Fernando Torres replaced Ba, who was evidently still suffering from a Craig Gardner tackle, at the break. He made an immediate impact. The ball was played down the left touchline and, with the crowd roaring him on, Torres easily raced past the full back. We have rarely seen this trademark acceleration while he has been with us; it evidently is in his locker, but I wondered why we seldom see it. He spotted Oscar square and played him in. Mignolet advanced and blocked the shot. There were, at first, howls of derision. However, to our joy, the ball rolled square and hit the hapless Kilgallon on the back of his shin. With another Sunderland defender already having back-peddled and lost his footing and having ended up in the goal, but unable to scramble to his feet, the ball apologetically rolled into the goal.
Oh boy. It was the funniest goal I’ve ever seen at The Bridge.
A second was just around the corner.
From a corner, the bouncing ball broke to Luiz outside the box. He took a swipe at the ball, but the shot was deflected in via Branoslav Ivanovic’ foot. Was it intended?
We weren’t sure, but we didn’t care.
1-0 down, 2-1 up…here comes the summer.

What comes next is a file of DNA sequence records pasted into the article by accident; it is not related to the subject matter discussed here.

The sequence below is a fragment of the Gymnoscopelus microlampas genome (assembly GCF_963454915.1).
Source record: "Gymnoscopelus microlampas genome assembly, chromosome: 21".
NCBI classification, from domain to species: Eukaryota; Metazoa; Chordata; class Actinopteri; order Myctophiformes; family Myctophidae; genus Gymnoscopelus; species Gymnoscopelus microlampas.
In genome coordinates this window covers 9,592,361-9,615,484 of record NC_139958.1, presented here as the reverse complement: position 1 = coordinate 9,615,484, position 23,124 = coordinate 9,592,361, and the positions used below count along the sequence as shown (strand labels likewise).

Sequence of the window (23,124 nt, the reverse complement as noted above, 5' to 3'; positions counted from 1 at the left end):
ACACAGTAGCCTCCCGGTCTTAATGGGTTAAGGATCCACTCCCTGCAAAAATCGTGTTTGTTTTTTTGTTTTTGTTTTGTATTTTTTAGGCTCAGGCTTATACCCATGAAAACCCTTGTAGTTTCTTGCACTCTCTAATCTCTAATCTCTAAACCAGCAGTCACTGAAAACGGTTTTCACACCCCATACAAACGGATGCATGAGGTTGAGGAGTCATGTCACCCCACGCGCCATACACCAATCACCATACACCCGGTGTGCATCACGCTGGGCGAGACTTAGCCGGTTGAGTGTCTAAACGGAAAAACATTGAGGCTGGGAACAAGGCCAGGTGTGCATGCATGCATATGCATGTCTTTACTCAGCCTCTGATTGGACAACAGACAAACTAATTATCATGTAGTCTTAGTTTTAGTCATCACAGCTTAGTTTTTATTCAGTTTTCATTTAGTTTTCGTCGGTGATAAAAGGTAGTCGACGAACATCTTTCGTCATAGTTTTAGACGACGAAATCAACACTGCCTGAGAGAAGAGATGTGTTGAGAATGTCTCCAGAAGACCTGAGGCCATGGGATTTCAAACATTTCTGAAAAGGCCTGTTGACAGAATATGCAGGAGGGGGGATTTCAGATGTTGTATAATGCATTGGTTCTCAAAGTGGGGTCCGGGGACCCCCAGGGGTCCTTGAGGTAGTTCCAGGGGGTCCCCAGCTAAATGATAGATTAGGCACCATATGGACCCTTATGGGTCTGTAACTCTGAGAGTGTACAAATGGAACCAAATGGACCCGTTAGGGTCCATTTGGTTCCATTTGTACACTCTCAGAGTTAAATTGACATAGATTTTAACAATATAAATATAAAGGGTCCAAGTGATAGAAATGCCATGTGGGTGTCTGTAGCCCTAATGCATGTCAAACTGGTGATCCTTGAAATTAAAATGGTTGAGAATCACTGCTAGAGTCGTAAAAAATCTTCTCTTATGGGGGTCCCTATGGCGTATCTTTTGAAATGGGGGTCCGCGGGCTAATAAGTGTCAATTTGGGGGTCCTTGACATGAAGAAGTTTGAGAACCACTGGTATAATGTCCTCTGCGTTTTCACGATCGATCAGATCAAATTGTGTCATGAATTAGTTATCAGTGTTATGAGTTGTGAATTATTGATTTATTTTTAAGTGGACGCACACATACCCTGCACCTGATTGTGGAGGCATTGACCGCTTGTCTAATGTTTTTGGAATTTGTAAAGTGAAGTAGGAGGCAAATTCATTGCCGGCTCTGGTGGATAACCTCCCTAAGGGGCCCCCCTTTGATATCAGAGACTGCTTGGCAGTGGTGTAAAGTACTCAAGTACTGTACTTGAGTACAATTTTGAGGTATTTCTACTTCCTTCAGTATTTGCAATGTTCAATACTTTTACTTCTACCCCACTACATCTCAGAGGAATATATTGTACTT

For around fifteen minutes, our attacking play improved, with Torres very involved. I texted a message to a few friends –
“Torres. Game changer.”
Sadly, no more goals were forthcoming and the game became predictably nervy towards the end. Over in the technical areas, the two managers – the fascist and the fattest – were getting more and more animated.
It was with some relief when the referee blew up for the final whistle. It was a poor game, but a big win. With Spurs only drawing at home to Everton, we climbed back up to third in the table. Our destiny for a third or fourth place finish is now in our own hands.
I raced home, the sun still shining, and the music on the CD…after three consecutive home games, I was pleased to have a rest from driving for a week.
However, for some, it turned out to be a long night.
Soho, the early hours of Monday morning…
Alexander : “I love London.”
Segei : “Beer is talking.”
Alexander : “You boring.”
Sergei : “Stop kicking cabbage across road. I want go home.”
Alexander (laughing) : “I stay, geezer.”
Sergei : “Where you get geezer talk?”
Alexander : “London, innit?”
Sergei : “I want go home. We miss plane on Thursday. You drink too much stupid beer.”
Alexander ( shouting) : “Look. American girl from Chelsea match.”
American girl (singing) : “I love London! I love cider!”
Sergei : “She needs stop kicking cabbage across road too.”
American girl : “Lampard shoots! Lampard scores! 203 goals! Awesome!”